Bathing in Epsom salt is an effective way to get both magnesium and sulfur, and can replicate the hotspring environment easily and inexpensively.  This transdermal application (through the skin) is gentle, effective, and safe (source), and bypasses the digestive tract, which can be helpful for people who get diarrhea from oral magnesium.

We like to use healing bath bombs to easily add needed magnesium and sulfur to our baths.  Another option is to add 1/4 to 1 cup Epsom Salt to warm bath water and stay in for at least 10 minutes.  If you don’t like baths, consider a foot bath, or just plugging up the tub while you shower and allowing your feet to absorb the magnesium and sulfur.


To ingest magnesium, the bioavailability of magnesium is low in Epsom salts.  You will have better absorption, be able to take less, and see more benefits when you take the form that is specifically designed for easy absorption through the digestive tract.

Bioavailability: the proportion of a drug or other substance that enters the circulation when introduced into the body and so is able to have an active effect.

You can find capsules of magnesium with high bioavailability here, and chewables here.

Our sleep story & how epsom salt helped

My first child had major trouble sleeping.  As a first time parent, I expected it for the first few months, but as the sleeping trouble continued beyond toddlerhood I became desperate.  On average, she would nurse to sleep when I went to bed at 10, then be up at midnight and nurse back to sleep, be awake for an entire 2 hours from 2-4, and then fall back asleep and sleep until 6 am.  This wasn’t just the newborn period- this was when she was 2 years old and had continued from birth.
I tried all the conventional sleep hygiene practices. I purchased books on sleep. We did quiet activities after 4 pm.  We tried an earlier, then later bedtime. A consistent bedtime routine was used for months. We covered the windows in foil, tried having her in our bed, in her own bed, in our room, out of our room… But still the night wakings and inability to fall asleep continued.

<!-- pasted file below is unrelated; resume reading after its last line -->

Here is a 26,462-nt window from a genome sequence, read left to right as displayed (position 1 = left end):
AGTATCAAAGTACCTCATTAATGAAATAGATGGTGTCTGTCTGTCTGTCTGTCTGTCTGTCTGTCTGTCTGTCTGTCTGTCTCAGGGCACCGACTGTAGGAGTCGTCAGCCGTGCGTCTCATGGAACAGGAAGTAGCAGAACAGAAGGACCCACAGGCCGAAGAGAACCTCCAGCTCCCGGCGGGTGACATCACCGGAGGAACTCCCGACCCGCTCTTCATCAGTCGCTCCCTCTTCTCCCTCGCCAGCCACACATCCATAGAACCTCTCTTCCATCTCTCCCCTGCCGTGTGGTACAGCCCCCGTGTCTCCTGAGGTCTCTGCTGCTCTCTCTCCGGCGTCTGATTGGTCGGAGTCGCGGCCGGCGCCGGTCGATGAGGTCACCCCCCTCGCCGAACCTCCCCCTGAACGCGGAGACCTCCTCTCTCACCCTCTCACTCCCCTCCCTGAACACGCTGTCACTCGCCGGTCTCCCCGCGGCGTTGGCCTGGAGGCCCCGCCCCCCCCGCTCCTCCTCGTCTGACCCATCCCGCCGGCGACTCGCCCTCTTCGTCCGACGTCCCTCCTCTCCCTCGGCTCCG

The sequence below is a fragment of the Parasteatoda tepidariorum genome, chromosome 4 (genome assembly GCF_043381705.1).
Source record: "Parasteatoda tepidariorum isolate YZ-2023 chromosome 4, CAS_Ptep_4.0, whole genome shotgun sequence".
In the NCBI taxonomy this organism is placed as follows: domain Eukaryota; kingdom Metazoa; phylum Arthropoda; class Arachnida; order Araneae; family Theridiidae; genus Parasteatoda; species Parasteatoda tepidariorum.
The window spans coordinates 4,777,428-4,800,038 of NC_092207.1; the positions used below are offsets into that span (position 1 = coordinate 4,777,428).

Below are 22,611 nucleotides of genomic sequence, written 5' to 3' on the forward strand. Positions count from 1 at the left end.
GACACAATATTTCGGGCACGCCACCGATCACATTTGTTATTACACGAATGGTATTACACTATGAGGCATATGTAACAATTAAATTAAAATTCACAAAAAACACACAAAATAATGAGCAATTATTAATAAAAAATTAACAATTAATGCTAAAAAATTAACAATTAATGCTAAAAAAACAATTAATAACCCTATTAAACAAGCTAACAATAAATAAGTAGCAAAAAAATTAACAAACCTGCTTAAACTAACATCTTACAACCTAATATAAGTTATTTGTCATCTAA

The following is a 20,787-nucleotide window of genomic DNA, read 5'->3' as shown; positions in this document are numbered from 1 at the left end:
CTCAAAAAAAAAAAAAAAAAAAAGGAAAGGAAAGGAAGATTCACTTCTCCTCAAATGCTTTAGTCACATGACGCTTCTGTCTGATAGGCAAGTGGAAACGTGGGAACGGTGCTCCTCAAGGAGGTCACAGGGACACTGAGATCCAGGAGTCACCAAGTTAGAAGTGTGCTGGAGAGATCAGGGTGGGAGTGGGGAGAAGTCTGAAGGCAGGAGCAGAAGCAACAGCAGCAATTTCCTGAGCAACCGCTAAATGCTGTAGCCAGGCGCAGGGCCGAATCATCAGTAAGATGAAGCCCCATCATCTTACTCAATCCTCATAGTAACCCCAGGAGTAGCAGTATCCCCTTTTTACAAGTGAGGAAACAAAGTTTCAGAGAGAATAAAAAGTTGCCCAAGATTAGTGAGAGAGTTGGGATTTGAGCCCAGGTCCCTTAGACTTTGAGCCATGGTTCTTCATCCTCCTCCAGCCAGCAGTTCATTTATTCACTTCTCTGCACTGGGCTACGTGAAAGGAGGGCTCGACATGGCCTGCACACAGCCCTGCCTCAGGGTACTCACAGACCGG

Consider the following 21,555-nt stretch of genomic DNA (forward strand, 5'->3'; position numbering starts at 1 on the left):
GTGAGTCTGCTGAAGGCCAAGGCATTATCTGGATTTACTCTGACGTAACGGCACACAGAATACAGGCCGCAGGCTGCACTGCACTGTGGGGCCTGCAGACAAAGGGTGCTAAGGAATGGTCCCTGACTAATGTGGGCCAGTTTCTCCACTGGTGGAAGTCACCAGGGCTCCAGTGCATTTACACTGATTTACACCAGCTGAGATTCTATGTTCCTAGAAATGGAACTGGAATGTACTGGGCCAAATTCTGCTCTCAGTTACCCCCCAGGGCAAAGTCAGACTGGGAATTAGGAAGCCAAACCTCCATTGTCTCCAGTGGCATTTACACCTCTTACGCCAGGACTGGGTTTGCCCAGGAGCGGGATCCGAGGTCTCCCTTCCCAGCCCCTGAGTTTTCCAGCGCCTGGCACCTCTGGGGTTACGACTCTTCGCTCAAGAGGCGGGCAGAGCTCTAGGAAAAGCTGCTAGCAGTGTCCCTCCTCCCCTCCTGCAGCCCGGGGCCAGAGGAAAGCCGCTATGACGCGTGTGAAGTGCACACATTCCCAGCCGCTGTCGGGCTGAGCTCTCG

When a child has trouble sleeping, their brain development, impulse control, overall mood, immune system, and growth is all affected, so I was concerned.

A health-minded friend who shares a lot of her health related research with me suggested that I try supplementing my one of my children with magnesium.

Being wary of supplements, especially in young children, I saw that you can get magnesium through an epsom salt bath instead of orally. The next time I was at Walmart I bought a container of epsom salts and dumped the whole 2 cups or so into her bath.

That night she slept all the way through the night! It was the first time in her entire 3 years of life.  It was from 10 pm to 6 am, but it was an amazing improvement from her previous years of not sleeping in more than 2-hour stretches.

Since then we have been using epsom salt baths (and trips to hotsprings!) to help her sleep. We also use tart cherry juice to naturally raise melatonin in the body. Starting the GAPS diet finally allowed her to sleep completely normally, and now at 10 she sleeps 11 or 12 hours every night, with minimal waking.